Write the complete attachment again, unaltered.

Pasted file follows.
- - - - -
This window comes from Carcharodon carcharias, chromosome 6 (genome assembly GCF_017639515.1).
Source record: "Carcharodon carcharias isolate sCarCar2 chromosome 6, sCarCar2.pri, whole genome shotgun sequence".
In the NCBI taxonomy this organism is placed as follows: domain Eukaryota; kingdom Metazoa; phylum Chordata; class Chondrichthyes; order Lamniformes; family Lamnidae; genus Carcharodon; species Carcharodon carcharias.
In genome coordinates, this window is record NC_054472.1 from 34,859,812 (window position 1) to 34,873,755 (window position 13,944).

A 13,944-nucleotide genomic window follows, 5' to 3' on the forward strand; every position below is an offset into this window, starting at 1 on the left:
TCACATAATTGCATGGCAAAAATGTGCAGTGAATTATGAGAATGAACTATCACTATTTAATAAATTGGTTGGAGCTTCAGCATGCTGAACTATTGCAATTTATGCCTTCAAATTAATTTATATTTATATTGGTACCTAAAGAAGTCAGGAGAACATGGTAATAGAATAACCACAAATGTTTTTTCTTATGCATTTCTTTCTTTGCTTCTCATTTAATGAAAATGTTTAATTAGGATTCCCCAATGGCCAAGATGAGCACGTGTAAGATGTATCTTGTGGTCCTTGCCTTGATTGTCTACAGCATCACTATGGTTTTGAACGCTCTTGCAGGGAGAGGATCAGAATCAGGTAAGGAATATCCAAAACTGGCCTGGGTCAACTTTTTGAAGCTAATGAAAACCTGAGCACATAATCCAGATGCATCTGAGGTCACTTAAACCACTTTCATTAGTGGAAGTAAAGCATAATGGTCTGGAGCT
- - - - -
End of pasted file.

This window comes from Carcharodon carcharias, chromosome 6 (genome assembly GCF_017639515.1).
Source record: "Carcharodon carcharias isolate sCarCar2 chromosome 6, sCarCar2.pri, whole genome shotgun sequence".
In the NCBI taxonomy this organism is placed as follows: domain Eukaryota; kingdom Metazoa; phylum Chordata; class Chondrichthyes; order Lamniformes; family Lamnidae; genus Carcharodon; species Carcharodon carcharias.
In genome coordinates, this window is record NC_054472.1 from 34,859,812 (window position 1) to 34,873,755 (window position 13,944).

A 13,944-nucleotide genomic window follows, 5' to 3' on the forward strand; every position below is an offset into this window, starting at 1 on the left:
TCACATAATTGCATGGCAAAAATGTGCAGTGAATTATGAGAATGAACTATCACTATTTAATAAATTGGTTGGAGCTTCAGCATGCTGAACTATTGCAATTTATGCCTTCAAATTAATTTATATTTATATTGGTACCTAAAGAAGTCAGGAGAACATGGTAATAGAATAACCACAAATGTTTTTTCTTATGCATTTCTTTCTTTGCTTCTCATTTAATGAAAATGTTTAATTAGGATTCCCCAATGGCCAAGATGAGCACGTGTAAGATGTATCTTGTGGTCCTTGCCTTGATTGTCTACAGCATCACTATGGTTTTGAACGCTCTTGCAGGGAGAGGATCAGAATCAGGTAAGGAATATCCAAAACTGGCCTGGGTCAACTTTTTGAAGCTAATGAAAACCTGAGCACATAATCCAGATGCATCTGAGGTCACTTAAACCACTTTCATTAGTGGAAGTAAAGCATAATGGTCTGGAGCT